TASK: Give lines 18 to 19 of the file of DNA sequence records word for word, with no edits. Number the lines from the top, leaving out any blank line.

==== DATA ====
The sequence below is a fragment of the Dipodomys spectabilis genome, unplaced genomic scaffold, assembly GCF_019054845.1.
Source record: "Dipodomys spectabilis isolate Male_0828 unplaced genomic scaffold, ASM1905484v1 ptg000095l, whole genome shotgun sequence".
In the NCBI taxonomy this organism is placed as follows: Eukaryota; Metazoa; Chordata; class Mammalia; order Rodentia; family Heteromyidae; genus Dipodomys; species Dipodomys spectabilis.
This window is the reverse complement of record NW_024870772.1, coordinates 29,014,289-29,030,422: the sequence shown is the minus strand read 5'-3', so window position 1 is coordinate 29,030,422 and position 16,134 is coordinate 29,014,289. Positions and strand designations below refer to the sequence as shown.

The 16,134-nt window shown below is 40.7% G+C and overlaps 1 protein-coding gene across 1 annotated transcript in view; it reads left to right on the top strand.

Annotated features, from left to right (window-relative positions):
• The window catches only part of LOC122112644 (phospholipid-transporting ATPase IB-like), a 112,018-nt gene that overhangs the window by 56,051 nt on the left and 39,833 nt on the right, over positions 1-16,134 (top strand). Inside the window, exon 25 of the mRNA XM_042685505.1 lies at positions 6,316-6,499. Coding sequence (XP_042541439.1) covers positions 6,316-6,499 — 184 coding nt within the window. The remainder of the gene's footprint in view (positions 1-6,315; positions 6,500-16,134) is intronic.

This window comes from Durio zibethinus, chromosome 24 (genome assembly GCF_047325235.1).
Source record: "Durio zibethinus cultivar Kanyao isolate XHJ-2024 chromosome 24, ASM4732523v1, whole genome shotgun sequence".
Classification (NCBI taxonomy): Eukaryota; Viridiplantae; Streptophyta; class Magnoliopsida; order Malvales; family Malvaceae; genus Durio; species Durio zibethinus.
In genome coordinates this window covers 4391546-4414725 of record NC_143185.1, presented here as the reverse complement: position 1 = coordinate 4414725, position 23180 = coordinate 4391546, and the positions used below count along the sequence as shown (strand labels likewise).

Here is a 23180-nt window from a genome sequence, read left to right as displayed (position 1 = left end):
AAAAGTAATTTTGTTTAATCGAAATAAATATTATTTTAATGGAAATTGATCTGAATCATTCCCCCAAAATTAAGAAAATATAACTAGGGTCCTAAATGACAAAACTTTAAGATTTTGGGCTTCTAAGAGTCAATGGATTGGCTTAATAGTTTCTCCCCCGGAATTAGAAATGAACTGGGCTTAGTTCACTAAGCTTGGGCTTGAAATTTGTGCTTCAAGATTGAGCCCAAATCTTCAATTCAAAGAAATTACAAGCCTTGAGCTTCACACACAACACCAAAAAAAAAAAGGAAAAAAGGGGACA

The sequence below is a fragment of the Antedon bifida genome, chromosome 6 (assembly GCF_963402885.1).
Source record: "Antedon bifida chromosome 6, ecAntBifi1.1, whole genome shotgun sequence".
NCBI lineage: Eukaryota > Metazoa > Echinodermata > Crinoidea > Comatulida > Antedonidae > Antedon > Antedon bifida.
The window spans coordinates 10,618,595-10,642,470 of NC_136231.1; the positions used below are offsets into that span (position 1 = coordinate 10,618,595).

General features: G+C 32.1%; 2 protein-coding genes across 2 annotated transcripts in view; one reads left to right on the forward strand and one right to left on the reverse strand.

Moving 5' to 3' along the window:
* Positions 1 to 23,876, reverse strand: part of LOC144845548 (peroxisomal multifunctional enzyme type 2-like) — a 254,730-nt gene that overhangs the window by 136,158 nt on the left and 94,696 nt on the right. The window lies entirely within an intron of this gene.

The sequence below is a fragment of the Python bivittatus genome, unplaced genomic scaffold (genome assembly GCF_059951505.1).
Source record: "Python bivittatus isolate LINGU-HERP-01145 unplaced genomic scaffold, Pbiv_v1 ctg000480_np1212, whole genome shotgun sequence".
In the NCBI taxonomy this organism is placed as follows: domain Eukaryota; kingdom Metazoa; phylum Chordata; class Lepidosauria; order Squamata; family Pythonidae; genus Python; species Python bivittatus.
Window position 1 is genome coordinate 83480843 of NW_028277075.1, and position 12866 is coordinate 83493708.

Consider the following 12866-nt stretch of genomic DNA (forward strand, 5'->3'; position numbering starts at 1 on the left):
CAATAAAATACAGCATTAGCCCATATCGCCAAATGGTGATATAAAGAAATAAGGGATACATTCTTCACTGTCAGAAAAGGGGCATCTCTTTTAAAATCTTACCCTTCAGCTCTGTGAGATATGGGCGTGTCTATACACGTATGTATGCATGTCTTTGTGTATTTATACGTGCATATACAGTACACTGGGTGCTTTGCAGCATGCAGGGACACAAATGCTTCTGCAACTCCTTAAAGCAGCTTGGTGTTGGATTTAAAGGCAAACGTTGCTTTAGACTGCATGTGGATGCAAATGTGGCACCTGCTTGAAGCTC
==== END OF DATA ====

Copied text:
General features: G+C 32.1%; 2 protein-coding genes across 2 annotated transcripts in view; one reads left to right on the forward strand and one right to left on the reverse strand.

Moving 5' to 3' along the window: